The real irony of the thing is that if Samuel Reese Gibb, born on Anzac Day in 1983 were still alive, he’d be having the time of his life covering the earthquake that killed him. It being St Patrick’s Day, I have no doubt he’d be polishing a touch of green off somewhere by now, then heading home to his beautiful wife of two years, Cindy, to share tales of his day.
It might sound dreadful, but journalists live for seminal events. I was heading overseas when Lady Diana died, having naughtily taken time off during radio survey. All I wanted to do at the airport was turn around and head back to the office (and to hug my two little princes) but we were off to Chicago and New Orleans and the plane wasn’t turning around for me.
Sam’s simple wooden coffin was topped by a plaque with the news microphone symbol, and his name spelt out in the wooden letters of childhood. It took me straight back to that card “Mummy” on the coffin the other two little princes followed down the Mall with the eyes of the world on them.
His service was dignified, straightforward, respectful, loving. His father was right when he described it as a “Big Tissue Day”.
His uncles spoke, stories of easy childhood and good times. Until today I didn’t realise we shared the same mountain (Aoraki) and had shot (at) the same families of rabbits in my favourite place on earth outside of Christchurch, the MacKenzie Country.
When his partner in TV crime Jess spoke, my heart broke. There’s such playfulness when you work in broadcasting. No matter how good the work I’ve done anywhere else, the fun you have, the wit and the humour in any of the media arts remains the same. You become a family. You work and play and bond. Jess did you proud, Sam. Right down to her black and yellow fingernails, the colour of your favourite soccer team, the Phoenix.
The thing that got me today is in listening to Sam’s family speak of him, he is so much like my boys. Same wit, same charm, same jokes, same interests and ideals. So lucky are we to have each other. So easily it could have been one of them.
Wendy Kington who officiated spoke of tears as memories in motion. Lots of memories moved for everyone at the Harewood Crematorium today.
She read a wonderful piece called “Live a Life that Matters.” I think (but am not sure) that it’s by Michael Josephson. I wish I’d written it. I hope I live up to it. Samuel Reese Gibb did. I will miss him so very, very much.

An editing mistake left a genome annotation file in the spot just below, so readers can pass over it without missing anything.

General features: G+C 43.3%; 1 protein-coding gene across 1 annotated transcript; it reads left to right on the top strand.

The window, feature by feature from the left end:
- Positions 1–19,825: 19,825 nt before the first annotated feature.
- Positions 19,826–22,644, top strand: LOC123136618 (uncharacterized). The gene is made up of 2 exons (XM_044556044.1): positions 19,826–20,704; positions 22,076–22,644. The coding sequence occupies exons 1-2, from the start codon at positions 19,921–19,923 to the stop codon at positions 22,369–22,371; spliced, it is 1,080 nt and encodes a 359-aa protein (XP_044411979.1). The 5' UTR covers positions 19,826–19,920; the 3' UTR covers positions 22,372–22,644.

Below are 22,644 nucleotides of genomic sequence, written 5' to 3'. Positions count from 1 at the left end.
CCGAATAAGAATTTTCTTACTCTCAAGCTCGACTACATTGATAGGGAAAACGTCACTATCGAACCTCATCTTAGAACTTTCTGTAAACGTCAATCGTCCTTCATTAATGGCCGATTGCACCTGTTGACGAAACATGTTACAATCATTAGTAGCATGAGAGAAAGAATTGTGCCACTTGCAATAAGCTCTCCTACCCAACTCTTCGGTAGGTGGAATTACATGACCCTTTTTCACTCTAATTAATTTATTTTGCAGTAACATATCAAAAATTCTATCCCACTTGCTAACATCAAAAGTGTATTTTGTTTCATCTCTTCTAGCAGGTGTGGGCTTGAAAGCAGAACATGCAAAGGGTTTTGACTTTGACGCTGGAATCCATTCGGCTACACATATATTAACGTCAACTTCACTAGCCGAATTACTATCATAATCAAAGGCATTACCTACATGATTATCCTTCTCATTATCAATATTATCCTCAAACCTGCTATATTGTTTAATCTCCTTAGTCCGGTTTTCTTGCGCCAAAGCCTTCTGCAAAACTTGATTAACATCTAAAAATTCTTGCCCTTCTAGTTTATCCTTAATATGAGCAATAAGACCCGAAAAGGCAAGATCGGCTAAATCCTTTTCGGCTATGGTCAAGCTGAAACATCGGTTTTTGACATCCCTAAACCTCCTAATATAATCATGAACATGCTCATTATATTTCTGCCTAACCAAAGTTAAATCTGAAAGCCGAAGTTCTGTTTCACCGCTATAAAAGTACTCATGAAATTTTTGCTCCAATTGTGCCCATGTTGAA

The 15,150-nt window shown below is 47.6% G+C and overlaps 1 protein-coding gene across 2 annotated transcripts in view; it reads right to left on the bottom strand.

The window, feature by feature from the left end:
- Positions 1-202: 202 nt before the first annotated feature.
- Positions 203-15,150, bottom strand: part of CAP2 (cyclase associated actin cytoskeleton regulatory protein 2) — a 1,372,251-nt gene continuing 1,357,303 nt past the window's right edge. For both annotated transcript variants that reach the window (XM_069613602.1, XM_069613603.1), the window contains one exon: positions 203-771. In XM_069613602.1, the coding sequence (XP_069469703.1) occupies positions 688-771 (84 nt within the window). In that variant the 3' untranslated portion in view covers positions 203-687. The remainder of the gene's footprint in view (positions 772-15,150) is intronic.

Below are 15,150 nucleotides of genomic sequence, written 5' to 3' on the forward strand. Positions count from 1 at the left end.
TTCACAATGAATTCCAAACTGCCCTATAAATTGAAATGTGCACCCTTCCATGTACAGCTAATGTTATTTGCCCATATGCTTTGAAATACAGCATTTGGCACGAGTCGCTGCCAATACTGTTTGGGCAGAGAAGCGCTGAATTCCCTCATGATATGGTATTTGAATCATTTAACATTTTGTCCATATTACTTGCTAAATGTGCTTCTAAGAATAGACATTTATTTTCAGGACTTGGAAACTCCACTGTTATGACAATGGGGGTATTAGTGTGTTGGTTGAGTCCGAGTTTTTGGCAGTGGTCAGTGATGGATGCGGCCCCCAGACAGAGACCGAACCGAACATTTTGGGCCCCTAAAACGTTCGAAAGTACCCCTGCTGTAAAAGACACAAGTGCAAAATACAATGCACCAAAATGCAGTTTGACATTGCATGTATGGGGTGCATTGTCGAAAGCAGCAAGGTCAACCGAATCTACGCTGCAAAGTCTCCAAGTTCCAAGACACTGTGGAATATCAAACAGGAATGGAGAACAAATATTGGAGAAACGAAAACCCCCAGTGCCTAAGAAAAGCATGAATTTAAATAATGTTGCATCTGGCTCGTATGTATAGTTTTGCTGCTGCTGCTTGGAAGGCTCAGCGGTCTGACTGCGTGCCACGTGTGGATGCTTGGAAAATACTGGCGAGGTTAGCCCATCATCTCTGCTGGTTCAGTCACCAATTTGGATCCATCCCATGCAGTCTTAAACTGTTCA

Live a Life That Matters – M Josephson
Ready or not,
someday it will all come to an end.
There will be no more sunrises,
no minutes, hours, or days.
All the things you collected,
whether treasured or forgotten,
will pass to someone else.
fame and temporal power
will shrivel to irrelevance.
It will not matter what you owned
or what you were owed.
Your grudges, resentments, frustrations,
and jealousies will finally disappear.
So, too, your hopes, ambitions, plans,
and to-do lists will expire.
The wins and losses
that once seemd so important
will fade away.
It won’t matter where you came from,
or on what side of the tracks you lived,
at the end.
It won’t matter whether you were beautiful or brilliant.
Even your gender and skin color will be irrelevant.
So what will matter?
How will the value of your days be measured?
What will matter is not what you had bought,
but what you had built;
not what you had gotten,
but what you had given.
What will matter is not your success,
but your significance.
What will matter is not what you had learned,
but what you had taught.
What will matter is every act of integrity,
courage or sacrifice that enriched,
empowered or encouraged others
to emulate your example.
What will matter is not your competence,
but your character.
What will matter is not how many people you knew,
but how many will feel a lasting loss when you’re gone.
What will matter is not your memories,
but the memories that live in those who loved you.
What will matter is how long you will be remembered,
and for what.
Living a life that matters doesn’t happen by accident,
nor is it a matter of circumstance.
Living a life that matters happens only by choice.
Choose to live a life that matters.